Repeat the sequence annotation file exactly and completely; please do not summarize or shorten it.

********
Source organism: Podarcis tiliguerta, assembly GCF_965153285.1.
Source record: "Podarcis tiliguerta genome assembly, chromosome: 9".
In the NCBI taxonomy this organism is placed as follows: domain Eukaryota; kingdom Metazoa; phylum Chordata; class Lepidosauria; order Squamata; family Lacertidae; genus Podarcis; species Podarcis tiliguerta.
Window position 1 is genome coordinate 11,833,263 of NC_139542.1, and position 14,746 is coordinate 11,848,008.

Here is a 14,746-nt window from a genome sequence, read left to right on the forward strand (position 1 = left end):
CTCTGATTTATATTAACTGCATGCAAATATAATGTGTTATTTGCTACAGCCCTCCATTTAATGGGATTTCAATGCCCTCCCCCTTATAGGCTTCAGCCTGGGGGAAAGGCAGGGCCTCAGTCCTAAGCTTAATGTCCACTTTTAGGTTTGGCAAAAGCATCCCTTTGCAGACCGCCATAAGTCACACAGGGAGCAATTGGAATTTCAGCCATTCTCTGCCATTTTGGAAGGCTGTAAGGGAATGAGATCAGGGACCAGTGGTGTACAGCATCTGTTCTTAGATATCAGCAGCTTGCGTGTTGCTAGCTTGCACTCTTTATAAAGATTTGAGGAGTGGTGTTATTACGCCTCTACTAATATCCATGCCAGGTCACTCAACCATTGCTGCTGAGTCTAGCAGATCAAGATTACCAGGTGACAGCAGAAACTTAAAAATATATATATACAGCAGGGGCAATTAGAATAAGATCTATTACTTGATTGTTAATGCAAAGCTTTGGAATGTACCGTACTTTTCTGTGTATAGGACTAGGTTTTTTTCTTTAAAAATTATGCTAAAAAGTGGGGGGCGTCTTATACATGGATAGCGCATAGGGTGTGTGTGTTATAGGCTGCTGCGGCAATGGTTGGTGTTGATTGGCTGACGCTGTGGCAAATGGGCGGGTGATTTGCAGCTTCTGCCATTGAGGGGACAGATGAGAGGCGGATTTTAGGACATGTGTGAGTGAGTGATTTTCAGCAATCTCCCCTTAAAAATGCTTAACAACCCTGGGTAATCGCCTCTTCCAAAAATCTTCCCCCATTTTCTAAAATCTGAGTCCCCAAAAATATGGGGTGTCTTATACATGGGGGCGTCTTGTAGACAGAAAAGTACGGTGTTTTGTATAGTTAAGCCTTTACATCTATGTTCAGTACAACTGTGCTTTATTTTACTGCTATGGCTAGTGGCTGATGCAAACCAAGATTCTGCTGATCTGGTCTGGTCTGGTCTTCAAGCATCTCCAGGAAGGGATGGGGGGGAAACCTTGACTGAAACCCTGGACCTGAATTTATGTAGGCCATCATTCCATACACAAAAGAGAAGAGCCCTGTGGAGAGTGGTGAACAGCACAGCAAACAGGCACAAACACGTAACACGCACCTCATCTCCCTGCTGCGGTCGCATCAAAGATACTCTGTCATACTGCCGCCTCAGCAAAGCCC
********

Source organism: Podarcis tiliguerta, assembly GCF_965153285.1.
Source record: "Podarcis tiliguerta genome assembly, chromosome: 9".
In the NCBI taxonomy this organism is placed as follows: domain Eukaryota; kingdom Metazoa; phylum Chordata; class Lepidosauria; order Squamata; family Lacertidae; genus Podarcis; species Podarcis tiliguerta.
Window position 1 is genome coordinate 11,833,263 of NC_139542.1, and position 14,746 is coordinate 11,848,008.

Here is a 14,746-nt window from a genome sequence, read left to right on the forward strand (position 1 = left end):
CTCTGATTTATATTAACTGCATGCAAATATAATGTGTTATTTGCTACAGCCCTCCATTTAATGGGATTTCAATGCCCTCCCCCTTATAGGCTTCAGCCTGGGGGAAAGGCAGGGCCTCAGTCCTAAGCTTAATGTCCACTTTTAGGTTTGGCAAAAGCATCCCTTTGCAGACCGCCATAAGTCACACAGGGAGCAATTGGAATTTCAGCCATTCTCTGCCATTTTGGAAGGCTGTAAGGGAATGAGATCAGGGACCAGTGGTGTACAGCATCTGTTCTTAGATATCAGCAGCTTGCGTGTTGCTAGCTTGCACTCTTTATAAAGATTTGAGGAGTGGTGTTATTACGCCTCTACTAATATCCATGCCAGGTCACTCAACCATTGCTGCTGAGTCTAGCAGATCAAGATTACCAGGTGACAGCAGAAACTTAAAAATATATATATACAGCAGGGGCAATTAGAATAAGATCTATTACTTGATTGTTAATGCAAAGCTTTGGAATGTACCGTACTTTTCTGTGTATAGGACTAGGTTTTTTTCTTTAAAAATTATGCTAAAAAGTGGGGGGCGTCTTATACATGGATAGCGCATAGGGTGTGTGTGTTATAGGCTGCTGCGGCAATGGTTGGTGTTGATTGGCTGACGCTGTGGCAAATGGGCGGGTGATTTGCAGCTTCTGCCATTGAGGGGACAGATGAGAGGCGGATTTTAGGACATGTGTGAGTGAGTGATTTTCAGCAATCTCCCCTTAAAAATGCTTAACAACCCTGGGTAATCGCCTCTTCCAAAAATCTTCCCCCATTTTCTAAAATCTGAGTCCCCAAAAATATGGGGTGTCTTATACATGGGGGCGTCTTGTAGACAGAAAAGTACGGTGTTTTGTATAGTTAAGCCTTTACATCTATGTTCAGTACAACTGTGCTTTATTTTACTGCTATGGCTAGTGGCTGATGCAAACCAAGATTCTGCTGATCTGGTCTGGTCTGGTCTTCAAGCATCTCCAGGAAGGGATGGGGGGGAAACCTTGACTGAAACCCTGGACCTGAATTTATGTAGGCCATCATTCCATACACAAAAGAGAAGAGCCCTGTGGAGAGTGGTGAACAGCACAGCAAACAGGCACAAACACGTAACACGCACCTCATCTCCCTGCTGCGGTCGCATCAAAGATACTCTGTCATACTGCCGCCTCAGCAAAGCCC